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Sam Stiles, Operations Manager at Shelter Movers Ottawa, closes a storage unit containing clients' belongings, in Ottawa, in June, 2021.Justin Tang/The Globe and Mail

A Toronto-based non-profit organization that offers free moving and storage services to women fleeing domestic violence will expand its services to the Prairies, beginning in Alberta, after a multimillion-dollar funding injection from the federal government.

But in the midst of a housing crisis, with chronically full shelters and a lack of affordable housing, some experts in the anti-violence sector say the funding doesn’t address the real issue of shelter and housing. Moving services, they say, are only useful for clients who have somewhere to go.

The $3-million investment was announced recently by Minister of Women and Gender Equality Marci Ien. It will be distributed over four years, and will allow Shelter Movers to open chapters first in Alberta, and then later in Manitoba and Saskatchewan.

The non-profit organization was started in 2016 by Marc Hull-Jacquin, in response to distressing rates of violence against women in Canada. On average, a woman is killed by an intimate partner every six days in Canada – and women experiencing violence face the greatest risk when attempting to leave home.

After initially launching in the Greater Toronto Area in 2016, Shelter Movers was identified by the federal government as a “promising practice” in 2018, and received $780,000 over the past four years to test the model and assess its replicability across the country.

The organization has since opened chapters in Ottawa, Waterloo, Ont., Halifax, Moncton and Vancouver. Today, with a network of 28 employees and more than 1,200 volunteers, it averages 135 moves a month, and is approaching its 5,000th move.

With the expansion into the Prairies, it is hoping to double its capacity over the next three years.

“We’re excited for the opportunity to grow,” Mr. Hull-Jacquin said in an interview. “We’re projecting 300-330 moves, three years from now, per month.”

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Ms. Ien said the organization has “a proven track record of success. We know that they’re changing lives.” She also announced $3-million in funding for crisis hotlines in Alberta to “ensure that there is someone at the other end of the phone when someone is in need.”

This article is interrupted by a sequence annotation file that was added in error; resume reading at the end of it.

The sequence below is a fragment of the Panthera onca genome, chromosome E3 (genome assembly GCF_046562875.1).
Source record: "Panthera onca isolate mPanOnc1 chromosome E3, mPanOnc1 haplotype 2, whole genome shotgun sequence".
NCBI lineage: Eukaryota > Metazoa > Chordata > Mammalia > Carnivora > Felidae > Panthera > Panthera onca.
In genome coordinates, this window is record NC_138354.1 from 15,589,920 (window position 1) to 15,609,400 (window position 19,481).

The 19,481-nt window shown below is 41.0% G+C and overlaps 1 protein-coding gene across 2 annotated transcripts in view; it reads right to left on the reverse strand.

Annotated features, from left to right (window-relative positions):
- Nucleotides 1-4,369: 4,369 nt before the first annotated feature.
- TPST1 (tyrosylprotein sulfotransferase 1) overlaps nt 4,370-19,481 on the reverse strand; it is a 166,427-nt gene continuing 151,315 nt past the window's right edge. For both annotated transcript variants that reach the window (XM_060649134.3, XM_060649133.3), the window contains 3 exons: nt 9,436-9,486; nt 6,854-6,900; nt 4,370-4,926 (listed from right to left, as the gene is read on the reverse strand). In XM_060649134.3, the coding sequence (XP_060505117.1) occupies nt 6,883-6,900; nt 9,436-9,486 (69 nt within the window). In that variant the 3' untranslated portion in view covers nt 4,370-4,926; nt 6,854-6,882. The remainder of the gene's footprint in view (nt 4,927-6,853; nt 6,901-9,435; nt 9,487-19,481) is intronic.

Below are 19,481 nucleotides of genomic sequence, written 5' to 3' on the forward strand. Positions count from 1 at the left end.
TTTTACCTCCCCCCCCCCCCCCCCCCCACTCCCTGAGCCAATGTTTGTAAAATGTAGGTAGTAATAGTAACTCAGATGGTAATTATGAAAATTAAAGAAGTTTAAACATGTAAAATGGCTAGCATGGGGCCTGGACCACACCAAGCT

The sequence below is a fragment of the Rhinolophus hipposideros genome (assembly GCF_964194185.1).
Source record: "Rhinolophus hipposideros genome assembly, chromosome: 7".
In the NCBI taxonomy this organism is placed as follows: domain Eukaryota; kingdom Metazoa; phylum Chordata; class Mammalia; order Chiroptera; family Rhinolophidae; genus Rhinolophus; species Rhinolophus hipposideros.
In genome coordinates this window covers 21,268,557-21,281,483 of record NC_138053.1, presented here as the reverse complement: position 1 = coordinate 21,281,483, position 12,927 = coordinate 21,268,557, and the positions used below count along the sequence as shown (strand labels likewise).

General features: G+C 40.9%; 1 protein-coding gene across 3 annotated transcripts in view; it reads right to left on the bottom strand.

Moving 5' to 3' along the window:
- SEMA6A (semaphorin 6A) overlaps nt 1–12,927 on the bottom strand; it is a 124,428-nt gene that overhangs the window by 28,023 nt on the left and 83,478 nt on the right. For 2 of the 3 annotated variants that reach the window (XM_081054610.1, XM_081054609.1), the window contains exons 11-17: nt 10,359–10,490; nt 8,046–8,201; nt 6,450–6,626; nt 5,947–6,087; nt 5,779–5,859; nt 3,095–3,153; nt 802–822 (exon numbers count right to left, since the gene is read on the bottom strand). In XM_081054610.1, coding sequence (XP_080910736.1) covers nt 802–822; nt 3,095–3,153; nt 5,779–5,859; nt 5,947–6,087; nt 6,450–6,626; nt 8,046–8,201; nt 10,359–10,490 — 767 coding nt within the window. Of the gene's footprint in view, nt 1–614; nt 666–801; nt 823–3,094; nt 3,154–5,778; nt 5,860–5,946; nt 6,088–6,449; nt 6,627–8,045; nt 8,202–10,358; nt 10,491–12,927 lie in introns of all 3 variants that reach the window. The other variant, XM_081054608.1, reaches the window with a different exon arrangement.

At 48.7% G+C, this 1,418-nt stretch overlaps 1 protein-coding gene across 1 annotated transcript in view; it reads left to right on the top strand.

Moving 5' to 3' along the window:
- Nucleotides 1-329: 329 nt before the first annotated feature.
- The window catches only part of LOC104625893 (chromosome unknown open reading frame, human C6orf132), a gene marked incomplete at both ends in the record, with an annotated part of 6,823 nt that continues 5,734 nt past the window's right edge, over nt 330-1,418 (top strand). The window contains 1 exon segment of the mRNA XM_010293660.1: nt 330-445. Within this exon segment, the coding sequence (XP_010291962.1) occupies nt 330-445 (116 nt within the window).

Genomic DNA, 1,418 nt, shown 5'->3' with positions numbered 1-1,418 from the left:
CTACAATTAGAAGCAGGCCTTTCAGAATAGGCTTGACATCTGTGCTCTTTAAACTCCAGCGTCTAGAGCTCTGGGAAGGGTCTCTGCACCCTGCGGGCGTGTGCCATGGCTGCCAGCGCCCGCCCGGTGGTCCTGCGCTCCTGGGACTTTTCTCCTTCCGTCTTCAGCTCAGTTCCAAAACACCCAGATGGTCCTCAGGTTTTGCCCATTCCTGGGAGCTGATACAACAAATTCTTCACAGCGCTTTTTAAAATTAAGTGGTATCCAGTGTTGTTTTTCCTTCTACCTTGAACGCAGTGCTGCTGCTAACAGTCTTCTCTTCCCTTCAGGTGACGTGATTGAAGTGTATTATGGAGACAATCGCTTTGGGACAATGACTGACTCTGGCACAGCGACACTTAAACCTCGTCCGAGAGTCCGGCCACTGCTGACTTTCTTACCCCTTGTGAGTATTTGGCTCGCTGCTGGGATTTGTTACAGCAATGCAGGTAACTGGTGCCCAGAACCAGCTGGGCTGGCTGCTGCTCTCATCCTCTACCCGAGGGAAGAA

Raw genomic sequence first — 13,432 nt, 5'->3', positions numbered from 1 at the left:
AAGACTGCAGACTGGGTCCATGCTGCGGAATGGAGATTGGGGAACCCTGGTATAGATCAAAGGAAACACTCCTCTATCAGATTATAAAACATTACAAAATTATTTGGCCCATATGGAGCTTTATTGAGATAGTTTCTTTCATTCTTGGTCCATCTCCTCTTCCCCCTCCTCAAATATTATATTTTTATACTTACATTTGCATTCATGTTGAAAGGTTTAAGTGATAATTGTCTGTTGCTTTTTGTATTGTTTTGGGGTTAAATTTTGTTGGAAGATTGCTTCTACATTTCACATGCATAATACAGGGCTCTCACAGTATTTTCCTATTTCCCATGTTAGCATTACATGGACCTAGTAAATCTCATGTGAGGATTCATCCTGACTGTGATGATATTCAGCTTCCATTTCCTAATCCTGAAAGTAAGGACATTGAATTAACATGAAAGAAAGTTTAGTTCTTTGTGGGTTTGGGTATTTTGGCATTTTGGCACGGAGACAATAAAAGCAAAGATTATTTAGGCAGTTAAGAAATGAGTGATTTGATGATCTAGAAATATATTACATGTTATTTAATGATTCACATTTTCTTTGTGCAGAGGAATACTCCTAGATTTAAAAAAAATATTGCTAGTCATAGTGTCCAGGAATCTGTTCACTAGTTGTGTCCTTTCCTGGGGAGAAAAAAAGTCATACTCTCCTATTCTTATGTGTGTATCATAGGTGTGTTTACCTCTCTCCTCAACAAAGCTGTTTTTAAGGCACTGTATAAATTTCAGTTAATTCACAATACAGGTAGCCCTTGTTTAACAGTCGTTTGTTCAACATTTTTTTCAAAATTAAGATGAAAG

But the province’s council of women’s shelters say what’s most needed are housing subsidies and shelter beds.

“Moving and storage – while indeed helpful services to have access to – fall behind more pressing priorities that include the ongoing capacity crisis in shelters,” Jan Reimer, executive director of the Alberta Council of Women’s Shelters, said in a public response to the funding announcement.

“Alberta’s gender-based violence service providers need funding now – before more individuals are referred to them with calls to 211, and before organizations can move people to shelters where there is no space, or out of shelters when there is little affordable housing for them to move to.”

She said front-line staff are “buckling” under the demand for services, warning it’s not feasible to take on more referrals without additional support.

Alberta women’s shelters received more than 25,000 calls last year from people requesting a bed, according to data from the council.

Of those, close to 7,000 women and children were able to secure an emergency shelter bed. Another 631 found a second-stage or transitional shelter bed. But more than 17,000 had to be turned away because of a lack of capacity.

“The whole system is interconnected,” Ms. Reimer said, noting a lack of affordable housing has created bottlenecks in the shelter system. “If they can’t find housing, they’re staying longer – so fewer women can come in.”

As the federal government continues to roll out its national plan on gender-based violence, Ms. Reimer said it is imperative that front-line services are consulted.

Ms. Ien’s office said the funding for both Shelter Movers and the crisis lines comes from gender-based violence program funding, allocated under the 2021 budget, and is not part of the national plan.

In response to the Alberta shelter council’s concerns, Shelter Movers said their service exists “to fill a critical gap” in the sector, and that they have been “welcomed and integrated into the existing network of support agencies” in each of their existing chapters so far.

“We understand the challenges that the gender-based violence sector is facing. And we are encouraged that the government of Canada is committing much-needed funding and attention to this issue,” Mr. Hull-Jacquin said.

Johise Namwira, spokesperson for Ms. Ien, acknowledged in an e-mail that there is more work to do, “but we are moving in the right direction.”

Alberta’s parliamentary secretary for status of women, Tanya Fir, said it is vital to ensure there is housing available for families escaping violence. She pointed to the province’s recent announcement of $55-million for affordable housing projects.

“Supporting victims of abuse will not be the same for every individual or family, and that is why we want to ensure we have supports available that will meet every unique need.”

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